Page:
Myanmar's anti-coup protesters returned to the streets in force on Wednesday, staging the biggest demonstrations since troops fanned out around the country to quell opposition to the new military junta.
Much of the country has been in open revolt since the military deposed Nobel laureate Aung San Suu Kyi's government at the start of the month and charged her under an obscure import law.
Tens of thousands rallied in Yangon, some blockading roads with vehicles to stop security forces from moving around the nation's biggest city.
Police and soldiers were spotted near a key protest junction but appeared to be hanging back, looking on as demonstrators streamed past.
"We have to fight until the end," Nilar, a 21-year-old student who asked not to use her real name, told AFP.
"We need to show our unity and strength to end military rule. People need to come out on the streets."
Wednesday's crowds came in defiance of violent efforts by the regime to bring resistance to heel -- including use of tear gas and rubber bullets -- following nationwide street protests and a disobedience campaign encouraging civil servants to strike.
Demonstrations over the past two days had been noticeably smaller since troops were deployed around Yangon at the weekend.
But social media platforms had been flooded with calls for a show of force by protesters in the hours before the junta imposed a third consecutive overnight internet blackout.
By noon, there were anti-coup demonstrations across Myanmar, from the remote highland region of Chin state to a small town in the Irrawaddy delta where parading protesters hoisted Suu Kyi posters.
Right outside the administrative capital Naypyidaw, tens of thousands of people from different sectors -- including engineers, doctors and teachers -- marched through the logging town of Pyinmana carrying signs saying "Help Myanmar".
UN special rapporteur Tom Andrews warned that soldiers going into Yangon, as had been reported, could lead to the situation there spiralling out of control.
"We could be on the precipice of the military committing even greater crimes against the people of Myanmar," he said.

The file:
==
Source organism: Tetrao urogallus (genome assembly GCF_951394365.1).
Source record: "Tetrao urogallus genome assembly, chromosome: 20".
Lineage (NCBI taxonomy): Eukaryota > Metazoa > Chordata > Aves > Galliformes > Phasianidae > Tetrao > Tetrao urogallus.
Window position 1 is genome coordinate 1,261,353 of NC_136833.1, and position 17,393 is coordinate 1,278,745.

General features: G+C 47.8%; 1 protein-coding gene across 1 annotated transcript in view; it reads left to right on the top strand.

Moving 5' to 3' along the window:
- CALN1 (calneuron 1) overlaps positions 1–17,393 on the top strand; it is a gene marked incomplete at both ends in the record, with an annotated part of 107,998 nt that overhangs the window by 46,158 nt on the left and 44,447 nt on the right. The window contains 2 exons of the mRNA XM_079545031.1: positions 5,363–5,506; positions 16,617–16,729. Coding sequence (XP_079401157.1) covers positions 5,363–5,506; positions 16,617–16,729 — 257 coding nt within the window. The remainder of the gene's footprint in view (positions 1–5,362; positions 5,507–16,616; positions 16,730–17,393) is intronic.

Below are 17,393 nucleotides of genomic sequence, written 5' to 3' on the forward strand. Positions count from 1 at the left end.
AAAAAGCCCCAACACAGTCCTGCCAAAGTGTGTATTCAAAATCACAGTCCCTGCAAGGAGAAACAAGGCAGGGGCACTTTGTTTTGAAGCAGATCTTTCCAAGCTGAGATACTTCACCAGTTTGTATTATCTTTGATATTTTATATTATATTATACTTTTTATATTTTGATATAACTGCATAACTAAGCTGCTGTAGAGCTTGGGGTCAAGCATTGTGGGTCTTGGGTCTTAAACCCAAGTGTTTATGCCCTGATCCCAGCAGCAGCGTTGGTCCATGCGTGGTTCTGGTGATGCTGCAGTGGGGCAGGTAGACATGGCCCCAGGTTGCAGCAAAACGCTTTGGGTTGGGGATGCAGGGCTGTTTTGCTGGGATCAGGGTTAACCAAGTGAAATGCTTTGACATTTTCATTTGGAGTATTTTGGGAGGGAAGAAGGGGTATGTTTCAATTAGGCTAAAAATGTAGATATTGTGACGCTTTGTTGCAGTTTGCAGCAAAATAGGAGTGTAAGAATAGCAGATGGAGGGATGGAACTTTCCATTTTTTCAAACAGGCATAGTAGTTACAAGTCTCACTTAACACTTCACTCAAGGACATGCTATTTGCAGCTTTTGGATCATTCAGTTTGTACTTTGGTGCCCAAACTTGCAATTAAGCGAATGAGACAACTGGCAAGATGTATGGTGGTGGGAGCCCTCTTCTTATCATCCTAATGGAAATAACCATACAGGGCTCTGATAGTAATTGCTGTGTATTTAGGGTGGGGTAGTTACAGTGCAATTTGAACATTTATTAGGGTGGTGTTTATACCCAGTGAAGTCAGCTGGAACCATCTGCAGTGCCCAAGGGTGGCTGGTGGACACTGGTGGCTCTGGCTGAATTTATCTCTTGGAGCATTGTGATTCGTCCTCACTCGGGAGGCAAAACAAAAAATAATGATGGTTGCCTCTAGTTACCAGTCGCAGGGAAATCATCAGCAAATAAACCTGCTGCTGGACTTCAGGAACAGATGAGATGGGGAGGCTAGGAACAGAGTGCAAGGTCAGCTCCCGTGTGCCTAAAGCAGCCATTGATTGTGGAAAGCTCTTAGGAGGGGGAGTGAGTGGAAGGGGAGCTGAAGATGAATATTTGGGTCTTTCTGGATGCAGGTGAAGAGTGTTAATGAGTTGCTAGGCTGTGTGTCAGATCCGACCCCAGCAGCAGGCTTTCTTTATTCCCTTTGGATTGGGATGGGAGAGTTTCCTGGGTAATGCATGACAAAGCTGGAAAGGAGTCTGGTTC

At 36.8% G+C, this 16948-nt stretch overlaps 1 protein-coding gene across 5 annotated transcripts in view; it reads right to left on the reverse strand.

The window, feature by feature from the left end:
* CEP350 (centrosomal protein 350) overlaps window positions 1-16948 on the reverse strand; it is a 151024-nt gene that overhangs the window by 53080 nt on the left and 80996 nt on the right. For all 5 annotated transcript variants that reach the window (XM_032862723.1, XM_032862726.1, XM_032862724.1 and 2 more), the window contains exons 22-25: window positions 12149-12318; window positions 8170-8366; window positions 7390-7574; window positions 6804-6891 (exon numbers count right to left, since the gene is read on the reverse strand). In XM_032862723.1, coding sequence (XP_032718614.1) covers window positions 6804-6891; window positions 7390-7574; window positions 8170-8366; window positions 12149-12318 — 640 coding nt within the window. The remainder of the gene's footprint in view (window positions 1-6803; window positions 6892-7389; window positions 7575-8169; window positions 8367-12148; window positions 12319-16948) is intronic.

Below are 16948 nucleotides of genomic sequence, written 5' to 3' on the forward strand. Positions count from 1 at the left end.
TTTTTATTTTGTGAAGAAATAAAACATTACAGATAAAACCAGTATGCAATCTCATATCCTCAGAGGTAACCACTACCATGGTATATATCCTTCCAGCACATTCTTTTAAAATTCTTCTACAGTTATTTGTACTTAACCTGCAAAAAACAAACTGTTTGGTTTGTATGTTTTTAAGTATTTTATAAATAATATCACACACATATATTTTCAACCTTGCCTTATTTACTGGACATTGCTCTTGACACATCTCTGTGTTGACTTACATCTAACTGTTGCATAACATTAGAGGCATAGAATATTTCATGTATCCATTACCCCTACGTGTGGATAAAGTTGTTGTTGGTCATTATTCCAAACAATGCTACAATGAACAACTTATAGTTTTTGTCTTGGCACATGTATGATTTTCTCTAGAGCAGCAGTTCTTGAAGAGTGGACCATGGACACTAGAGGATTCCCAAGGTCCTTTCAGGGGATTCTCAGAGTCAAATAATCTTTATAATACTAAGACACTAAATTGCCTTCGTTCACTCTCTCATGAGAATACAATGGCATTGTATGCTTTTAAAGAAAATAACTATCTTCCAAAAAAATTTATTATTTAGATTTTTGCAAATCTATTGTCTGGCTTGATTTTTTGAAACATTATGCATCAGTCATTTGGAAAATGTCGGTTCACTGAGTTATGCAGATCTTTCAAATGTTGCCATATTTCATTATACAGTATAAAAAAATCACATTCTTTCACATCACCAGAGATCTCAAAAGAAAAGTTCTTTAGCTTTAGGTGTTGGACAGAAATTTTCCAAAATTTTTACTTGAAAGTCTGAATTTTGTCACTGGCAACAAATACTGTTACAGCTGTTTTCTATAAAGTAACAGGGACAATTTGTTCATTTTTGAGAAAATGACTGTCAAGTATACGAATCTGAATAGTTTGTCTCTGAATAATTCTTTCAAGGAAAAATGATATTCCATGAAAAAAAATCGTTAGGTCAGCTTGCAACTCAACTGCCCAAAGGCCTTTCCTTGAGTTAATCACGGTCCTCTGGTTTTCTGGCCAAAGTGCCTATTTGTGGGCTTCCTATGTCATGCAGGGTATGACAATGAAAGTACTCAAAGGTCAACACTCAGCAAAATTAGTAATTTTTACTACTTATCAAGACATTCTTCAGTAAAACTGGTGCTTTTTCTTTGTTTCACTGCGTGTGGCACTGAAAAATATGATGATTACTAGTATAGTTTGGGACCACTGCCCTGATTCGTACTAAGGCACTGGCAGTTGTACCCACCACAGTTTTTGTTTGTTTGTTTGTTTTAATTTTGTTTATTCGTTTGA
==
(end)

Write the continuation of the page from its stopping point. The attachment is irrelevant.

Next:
One young woman remained in a critical condition in Naypyidaw after being shot in the head last week.
Scores of well-wishers gathered Wednesday at the site where she was shot to hold a prayer session, carrying posters of her.
The military said a police officer had died in Mandalay after a confrontation with protesters on Sunday, adding in a statement: "Those who committed lawless action on the police officer will be dealt with as necessary."
New charge for Suu Kyi
The military justified its power seizure by alleging widespread voter fraud in November elections won by Suu Kyi's party in a landslide.
After her detention in a dawn raid on February 1, Suu Kyi was charged with possessing unregistered walkie-talkies found in her home.
Her lawyer Khin Maung Zaw told AFP on Tuesday she was also charged with violating the country's disaster management law. Further details of that charge have not been made public.
The disaster management law has also been used against deposed president Win Myint for an election campaign event that the junta claims broke coronavirus restrictions.
Her lawyer added that Suu Kyi and Win Myint, both of whom he has yet to have any contact with, were expected to appear via video link during a March 1 trial.
'Not what China wants to see'
More than 450 people have been arrested since the coup, according to the Assistance Association for Political Prisoners monitoring group.
Western powers and the United Nations have repeatedly condemned the leaders of Myanmar's new military administration, which insists it took power lawfully.
China had initially not criticised the coup, which Chinese state media described as a "cabinet reshuffle".
However, Beijing's ambassador to Myanmar said Tuesday that the current situation in the country was "absolutely not what China wants to see".